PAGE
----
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Health Care Workforce Commission Still in Limbo

Healthcare experts fear the lack of funding for a workforce commission created by the health reform law may leave many critical policy decisions unresolved--impacting changes needed in the healthcare workforce.

The National Health Care Workforce Commission was established by the Affordable Care Act (ACA), which became law in 2010 and was upheld by the U.S. Supreme Court in 2012. The commission was designed to be an expert resource for Congress and other policymakers.

But the 15-member body has never met, due to lack of funding. And if it does not receive federal funding of some sort, it may never meet. The issue of funding the commission has become politicized in Congress, with opponents of the ACA law itself averse to funding the remaining parts of the legislation.

“There was a lot of hope for this, and then the air went out of the balloon,” said commission member Thomas Ricketts, PhD, whose term is set to expire this September.

Many were hopeful that the commission, which pulled together experts from a variety of backgrounds, would examine healthcare workforce issues in a comprehensive way. While much of the relevant policymaking has been “siloed” in the past, proponents of the commission believe it could be useful to discuss various factors as parts of a whole and in relation to each other, rather than separately. For example, it might be useful to discuss graduate medical education and funding for primary care residency programs in relation to the expansion of advanced practice nurse training programs, as both are relevant to the conversation about expanding access to care.

“The idea was that this commission would have the chance to sit down and talk about all these things simultaneously,” Ricketts said.

The Association of American Medical Colleges (AAMC) is concerned about limits on residency programs put in place in 1997, and their impact today on the physician shortage. If Congress would lift those caps, medical school graduates would have more opportunities to complete their training and provide care for our aging and changing population, said Tannaz Rasouli, AAMC’s director of government relations. A national commission that’s expert in workforce issues could help update policies on residency programs.

“Healthcare changes and demographics change, and people’s healthcare needs change over time,” Rasouli said.  “Unless you have a good grasp on how those needs are changing, it’s hard to create policy that reflects those changing needs.”

Kim Gillan, who was originally appointed to the commission in a term that was set to expire in 2011, had hoped the commission would enable people to come together and share their experiences and research, and reduce unnecessary duplication of efforts to find solutions.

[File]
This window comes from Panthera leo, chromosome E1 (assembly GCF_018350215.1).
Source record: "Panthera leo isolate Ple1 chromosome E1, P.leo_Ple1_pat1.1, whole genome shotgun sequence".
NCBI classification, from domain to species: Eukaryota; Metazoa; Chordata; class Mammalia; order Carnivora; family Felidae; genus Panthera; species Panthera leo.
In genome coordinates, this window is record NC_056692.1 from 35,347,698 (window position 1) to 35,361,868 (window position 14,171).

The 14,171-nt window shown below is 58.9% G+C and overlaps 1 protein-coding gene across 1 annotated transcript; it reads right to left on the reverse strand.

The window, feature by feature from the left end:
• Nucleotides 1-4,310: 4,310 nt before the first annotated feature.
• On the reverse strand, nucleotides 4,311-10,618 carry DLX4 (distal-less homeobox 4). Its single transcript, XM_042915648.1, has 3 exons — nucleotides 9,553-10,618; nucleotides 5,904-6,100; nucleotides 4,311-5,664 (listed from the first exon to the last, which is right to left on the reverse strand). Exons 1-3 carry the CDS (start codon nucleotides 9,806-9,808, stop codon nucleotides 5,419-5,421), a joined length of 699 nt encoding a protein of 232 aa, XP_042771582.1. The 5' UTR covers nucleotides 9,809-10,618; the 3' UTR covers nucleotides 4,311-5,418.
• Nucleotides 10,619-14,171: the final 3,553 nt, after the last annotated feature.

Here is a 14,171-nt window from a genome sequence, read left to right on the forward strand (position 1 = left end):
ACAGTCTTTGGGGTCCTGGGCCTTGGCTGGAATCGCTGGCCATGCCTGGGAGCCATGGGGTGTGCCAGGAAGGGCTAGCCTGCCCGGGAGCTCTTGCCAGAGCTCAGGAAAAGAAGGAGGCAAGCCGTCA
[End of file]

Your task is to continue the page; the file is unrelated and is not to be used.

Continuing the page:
“It is unfortunate that it has become political,” said Gillan, who coordinates workforce development and training at Montana State University’s Billings campus and is a former Montana state representative and senator.

Since Gillan’s background includes dealing with workforce issues from a rural perspective, she had hoped the national commission could collaborate on possible solutions to the issues that often face rural healthcare systems and facilities.

“Attracting and retaining healthcare workers in rural areas is problematic. It’s unique,” Gillan said.

Instead of each state working separately, which is what’s happening now, it would be more efficient to consider the difficulties of recruiting and retaining healthcare professionals in rural areas from a national level, analyze the research, and develop recommendations that might be useful in a number of states, she pointed out.

“I don’t view this as a partisan issue,” said Gillan. “It’s a consumer issue, because we want people to have access to healthcare and healthcare professionals of all different scopes.”

In November 2012, a large group of healthcare professional associations sent a letter to congressional leaders that urged them to fund the commission at $3 million so that it can get to work analyzing and resolving a number of pressing healthcare workforce policy issues.

“[T]he commission’s work will inform difficult policy decisions to ensure that resources are channeled optimally, and are not redirected arbitrarily from programs that protect patients’ access to care,” the letter stated.

Will the commission ever meet? Not without an appropriation, apparently. And whether that will ever come is anyone’s guess.

“It’s like getting invited to a party that was never held,” Gillan said.

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